Saffy Siegal – dancing lion
Covid -19 has had a massive impact on our public and personal finances.
According to Moneycharityorg.uk people in the UK owed £1,685 billion at the end of September 2020. This is up by £23.4 billion from £1,662 billion at the end of September 2019, an extra £441 per UK adult over the year. The average total debt per household, including mortgages, was £60,449.
Of course, these figures are always changing. For an up to date picture please check The Money Statistics provided by The Money Charity.
These are eye watering figures that most of us struggle to comprehend. What meaning can we make of them?
Overall borrowing is up but interestingly, within the total, at the end of September 2020, outstanding consumer debt lending was £206.7 Billion falling by £1.03 billion on the revised total for the previous month.
So, it seems like we are tightening our belts and paying off as much consumer debt, such as credit cards as we can.
Within the total outstanding quoted above, credit card debt came to £61.4 Billion, a decrease of 15.1% in the year to September 2020. Credit card debt averaged £2,204 per household and £1,160 per adult.
Some other interesting facts that paint a sobering picture:
- 280 people a day were declared insolvent or bankrupt in England or Wales in August to October 2020. This was equivalent to one person every 5 minutes and 8 seconds.
- Citizens Advice Bureau in England and Wales dealt with 1,960 debt issues every day in the year to September 2020.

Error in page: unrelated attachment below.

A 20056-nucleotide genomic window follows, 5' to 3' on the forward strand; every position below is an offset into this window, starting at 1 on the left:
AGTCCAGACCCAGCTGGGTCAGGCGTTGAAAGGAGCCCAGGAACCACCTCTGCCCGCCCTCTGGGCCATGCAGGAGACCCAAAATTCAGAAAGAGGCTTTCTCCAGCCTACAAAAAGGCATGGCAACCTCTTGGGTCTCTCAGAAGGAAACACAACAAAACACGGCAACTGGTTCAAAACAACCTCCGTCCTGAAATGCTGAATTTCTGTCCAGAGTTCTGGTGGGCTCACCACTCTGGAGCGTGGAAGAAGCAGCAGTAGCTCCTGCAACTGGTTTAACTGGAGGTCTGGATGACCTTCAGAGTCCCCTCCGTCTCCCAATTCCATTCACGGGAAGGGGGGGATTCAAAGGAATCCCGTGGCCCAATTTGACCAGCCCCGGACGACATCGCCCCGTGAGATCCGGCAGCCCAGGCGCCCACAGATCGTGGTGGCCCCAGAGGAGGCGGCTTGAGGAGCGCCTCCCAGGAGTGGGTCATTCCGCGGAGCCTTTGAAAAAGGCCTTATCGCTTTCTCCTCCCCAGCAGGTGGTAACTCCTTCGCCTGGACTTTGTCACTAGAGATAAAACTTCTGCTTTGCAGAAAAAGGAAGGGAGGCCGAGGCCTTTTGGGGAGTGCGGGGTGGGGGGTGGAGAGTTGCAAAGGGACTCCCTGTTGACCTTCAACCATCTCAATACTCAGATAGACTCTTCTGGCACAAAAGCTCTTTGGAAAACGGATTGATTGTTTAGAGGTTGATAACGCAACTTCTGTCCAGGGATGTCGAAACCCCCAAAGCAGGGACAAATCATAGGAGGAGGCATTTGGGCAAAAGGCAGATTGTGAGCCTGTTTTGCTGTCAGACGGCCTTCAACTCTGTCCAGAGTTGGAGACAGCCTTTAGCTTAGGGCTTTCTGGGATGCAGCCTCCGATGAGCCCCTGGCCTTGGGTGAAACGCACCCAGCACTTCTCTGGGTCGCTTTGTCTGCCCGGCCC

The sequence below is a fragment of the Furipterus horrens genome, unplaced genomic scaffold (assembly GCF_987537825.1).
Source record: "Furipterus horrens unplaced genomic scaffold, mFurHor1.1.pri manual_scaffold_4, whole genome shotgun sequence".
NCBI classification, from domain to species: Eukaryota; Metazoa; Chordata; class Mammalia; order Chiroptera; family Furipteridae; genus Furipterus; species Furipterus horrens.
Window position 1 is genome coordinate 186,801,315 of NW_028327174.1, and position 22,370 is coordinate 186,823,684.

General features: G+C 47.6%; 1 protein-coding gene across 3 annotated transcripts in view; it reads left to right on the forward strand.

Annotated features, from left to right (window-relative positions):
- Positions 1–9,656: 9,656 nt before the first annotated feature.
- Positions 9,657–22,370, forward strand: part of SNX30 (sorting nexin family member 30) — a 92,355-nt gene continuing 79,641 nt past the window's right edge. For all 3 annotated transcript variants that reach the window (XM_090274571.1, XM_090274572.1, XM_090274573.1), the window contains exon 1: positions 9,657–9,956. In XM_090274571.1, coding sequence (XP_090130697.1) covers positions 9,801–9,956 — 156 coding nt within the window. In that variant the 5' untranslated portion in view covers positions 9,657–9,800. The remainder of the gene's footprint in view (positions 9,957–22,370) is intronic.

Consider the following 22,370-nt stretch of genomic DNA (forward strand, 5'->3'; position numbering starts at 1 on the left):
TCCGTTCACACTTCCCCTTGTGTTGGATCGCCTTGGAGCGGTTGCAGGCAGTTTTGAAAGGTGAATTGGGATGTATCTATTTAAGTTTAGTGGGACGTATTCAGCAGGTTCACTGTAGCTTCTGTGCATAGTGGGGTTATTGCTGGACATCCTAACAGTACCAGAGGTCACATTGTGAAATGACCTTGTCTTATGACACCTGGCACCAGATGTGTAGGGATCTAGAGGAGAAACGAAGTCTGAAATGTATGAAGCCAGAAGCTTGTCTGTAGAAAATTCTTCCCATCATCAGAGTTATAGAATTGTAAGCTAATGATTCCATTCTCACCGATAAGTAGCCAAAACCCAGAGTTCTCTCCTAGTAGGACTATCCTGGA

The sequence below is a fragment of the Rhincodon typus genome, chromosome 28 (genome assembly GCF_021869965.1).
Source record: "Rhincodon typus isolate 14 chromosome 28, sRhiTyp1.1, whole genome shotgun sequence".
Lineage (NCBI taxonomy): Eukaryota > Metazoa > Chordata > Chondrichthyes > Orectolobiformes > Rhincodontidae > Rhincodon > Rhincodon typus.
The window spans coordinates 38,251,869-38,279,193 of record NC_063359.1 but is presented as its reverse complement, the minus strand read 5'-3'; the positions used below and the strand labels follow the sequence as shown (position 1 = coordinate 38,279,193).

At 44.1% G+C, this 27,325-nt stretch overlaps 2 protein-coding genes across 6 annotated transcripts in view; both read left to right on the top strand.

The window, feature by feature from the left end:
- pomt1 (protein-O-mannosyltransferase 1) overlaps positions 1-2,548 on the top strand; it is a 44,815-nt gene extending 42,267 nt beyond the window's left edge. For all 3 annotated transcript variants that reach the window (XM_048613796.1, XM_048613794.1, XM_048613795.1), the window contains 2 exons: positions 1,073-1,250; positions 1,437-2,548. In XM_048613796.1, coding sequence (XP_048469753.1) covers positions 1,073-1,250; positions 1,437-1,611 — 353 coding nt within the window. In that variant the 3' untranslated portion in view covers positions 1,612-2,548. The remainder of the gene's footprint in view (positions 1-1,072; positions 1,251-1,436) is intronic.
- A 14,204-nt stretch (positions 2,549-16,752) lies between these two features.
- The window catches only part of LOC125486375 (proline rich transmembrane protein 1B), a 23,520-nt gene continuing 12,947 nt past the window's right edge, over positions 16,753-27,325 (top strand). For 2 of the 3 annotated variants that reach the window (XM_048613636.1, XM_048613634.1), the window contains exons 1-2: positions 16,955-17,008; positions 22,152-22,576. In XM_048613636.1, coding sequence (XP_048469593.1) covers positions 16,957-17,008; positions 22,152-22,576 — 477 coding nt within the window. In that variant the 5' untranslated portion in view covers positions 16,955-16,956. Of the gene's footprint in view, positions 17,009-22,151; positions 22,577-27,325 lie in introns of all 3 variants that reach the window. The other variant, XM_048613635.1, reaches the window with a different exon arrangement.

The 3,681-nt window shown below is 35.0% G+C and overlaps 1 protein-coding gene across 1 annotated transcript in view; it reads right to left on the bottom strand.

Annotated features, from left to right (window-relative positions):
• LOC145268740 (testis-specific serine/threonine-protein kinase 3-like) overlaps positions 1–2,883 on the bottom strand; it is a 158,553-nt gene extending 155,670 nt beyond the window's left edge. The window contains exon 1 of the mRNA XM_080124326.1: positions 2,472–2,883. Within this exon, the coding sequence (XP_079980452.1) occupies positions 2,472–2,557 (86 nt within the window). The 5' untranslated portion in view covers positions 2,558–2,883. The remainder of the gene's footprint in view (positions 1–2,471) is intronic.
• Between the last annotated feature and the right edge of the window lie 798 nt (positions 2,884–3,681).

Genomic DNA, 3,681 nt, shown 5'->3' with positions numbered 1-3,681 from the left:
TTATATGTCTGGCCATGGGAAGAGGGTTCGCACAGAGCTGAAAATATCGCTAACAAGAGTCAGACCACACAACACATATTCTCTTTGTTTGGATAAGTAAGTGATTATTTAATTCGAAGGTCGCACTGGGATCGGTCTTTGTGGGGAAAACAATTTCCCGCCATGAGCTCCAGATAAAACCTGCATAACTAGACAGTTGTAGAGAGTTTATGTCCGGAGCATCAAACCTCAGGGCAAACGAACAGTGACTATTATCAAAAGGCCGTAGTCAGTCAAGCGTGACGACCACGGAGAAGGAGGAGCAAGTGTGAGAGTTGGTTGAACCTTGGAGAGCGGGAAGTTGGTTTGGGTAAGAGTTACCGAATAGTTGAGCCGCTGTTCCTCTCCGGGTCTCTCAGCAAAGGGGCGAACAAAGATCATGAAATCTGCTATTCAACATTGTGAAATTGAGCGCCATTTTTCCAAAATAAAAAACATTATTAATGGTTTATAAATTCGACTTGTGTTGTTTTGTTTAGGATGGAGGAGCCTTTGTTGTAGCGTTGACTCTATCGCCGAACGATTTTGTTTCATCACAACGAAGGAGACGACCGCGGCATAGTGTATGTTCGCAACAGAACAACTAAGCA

- 1.7 properties was repossessed every day in July to September 2020 in the UK, or one every 13 hours and 48 minutes.
- the number of the UK mortgages with arrears of over 2.5% of the remaining balance rose by 9 a day.
So clearly, despite government grants and furlough schemes, people are struggling, particularly small businesses owners, those in retail and hospitality, the vulnerable and those on low incomes. From our work with local authorities, providing tailored arrears collection programmes, Revenues and Benefits professionals are well aware of these figures and the predicament many of the community find themselves in.
For more information on Government grants and support, please see page – Financial support for businesses during coronavirus from www.gov.uk website.
Criticisms have been made from The Citizens Advice, (The State of Debt Collection), who say:
- Local government is mostly out of step with financial services and utilities companies in that it does not have an open or consistent approach to assessing affordability.
- National government debt collectors are rated poorly at communicating – answering the telephone and responding to letters. Mobile telephone firms also scored badly.
I recommend reading the following article relating to the topic – “The state of debt collection – the case for fairness in government debt collection practice” from Citizens Advice website.
This will particularly impact local authorities who have outsourced their collections for:
- Council Tax
- Non-Domestic Rates (Business Rates)